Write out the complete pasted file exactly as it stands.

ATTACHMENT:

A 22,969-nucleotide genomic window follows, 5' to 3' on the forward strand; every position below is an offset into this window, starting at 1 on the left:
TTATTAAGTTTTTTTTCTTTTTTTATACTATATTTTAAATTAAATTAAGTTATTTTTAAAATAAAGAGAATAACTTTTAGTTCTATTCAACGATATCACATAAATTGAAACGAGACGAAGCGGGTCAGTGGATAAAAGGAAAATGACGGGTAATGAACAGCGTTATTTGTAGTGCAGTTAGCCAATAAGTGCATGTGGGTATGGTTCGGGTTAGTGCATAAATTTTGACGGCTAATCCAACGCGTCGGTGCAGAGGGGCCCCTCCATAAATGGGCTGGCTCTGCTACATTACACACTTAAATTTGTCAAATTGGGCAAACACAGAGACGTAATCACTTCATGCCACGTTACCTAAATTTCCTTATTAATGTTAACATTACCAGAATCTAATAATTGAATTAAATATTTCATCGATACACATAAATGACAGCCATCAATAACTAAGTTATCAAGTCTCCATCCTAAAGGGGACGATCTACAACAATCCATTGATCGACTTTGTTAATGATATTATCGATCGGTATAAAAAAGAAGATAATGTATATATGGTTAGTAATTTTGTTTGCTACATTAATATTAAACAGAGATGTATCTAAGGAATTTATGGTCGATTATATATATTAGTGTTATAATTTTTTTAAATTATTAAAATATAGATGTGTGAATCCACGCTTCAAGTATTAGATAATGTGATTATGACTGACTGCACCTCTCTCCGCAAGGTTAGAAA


A 22,969-nucleotide genomic window follows, 5' to 3' on the forward strand; every position below is an offset into this window, starting at 1 on the left:
TTATTAAGTTTTTTTTCTTTTTTTATACTATATTTTAAATTAAATTAAGTTATTTTTAAAATAAAGAGAATAACTTTTAGTTCTATTCAACGATATCACATAAATTGAAACGAGACGAAGCGGGTCAGTGGATAAAAGGAAAATGACGGGTAATGAACAGCGTTATTTGTAGTGCAGTTAGCCAATAAGTGCATGTGGGTATGGTTCGGGTTAGTGCATAAATTTTGACGGCTAATCCAACGCGTCGGTGCAGAGGGGCCCCTCCATAAATGGGCTGGCTCTGCTACATTACACACTTAAATTTGTCAAATTGGGCAAACACAGAGACGTAATCACTTCATGCCACGTTACCTAAATTTCCTTATTAATGTTAACATTACCAGAATCTAATAATTGAATTAAATATTTCATCGATACACATAAATGACAGCCATCAATAACTAAGTTATCAAGTCTCCATCCTAAAGGGGACGATCTACAACAATCCATTGATCGACTTTGTTAATGATATTATCGATCGGTATAAAAAAGAAGATAATGTATATATGGTTAGTAATTTTGTTTGCTACATTAATATTAAACAGAGATGTATCTAAGGAATTTATGGTCGATTATATATATTAGTGTTATAATTTTTTTAAATTATTAAAATATAGATGTGTGAATCCACGCTTCAAGTATTAGATAATGTGATTATGACTGACTGCACCTCTCTCCGCAAGGTTAGAAA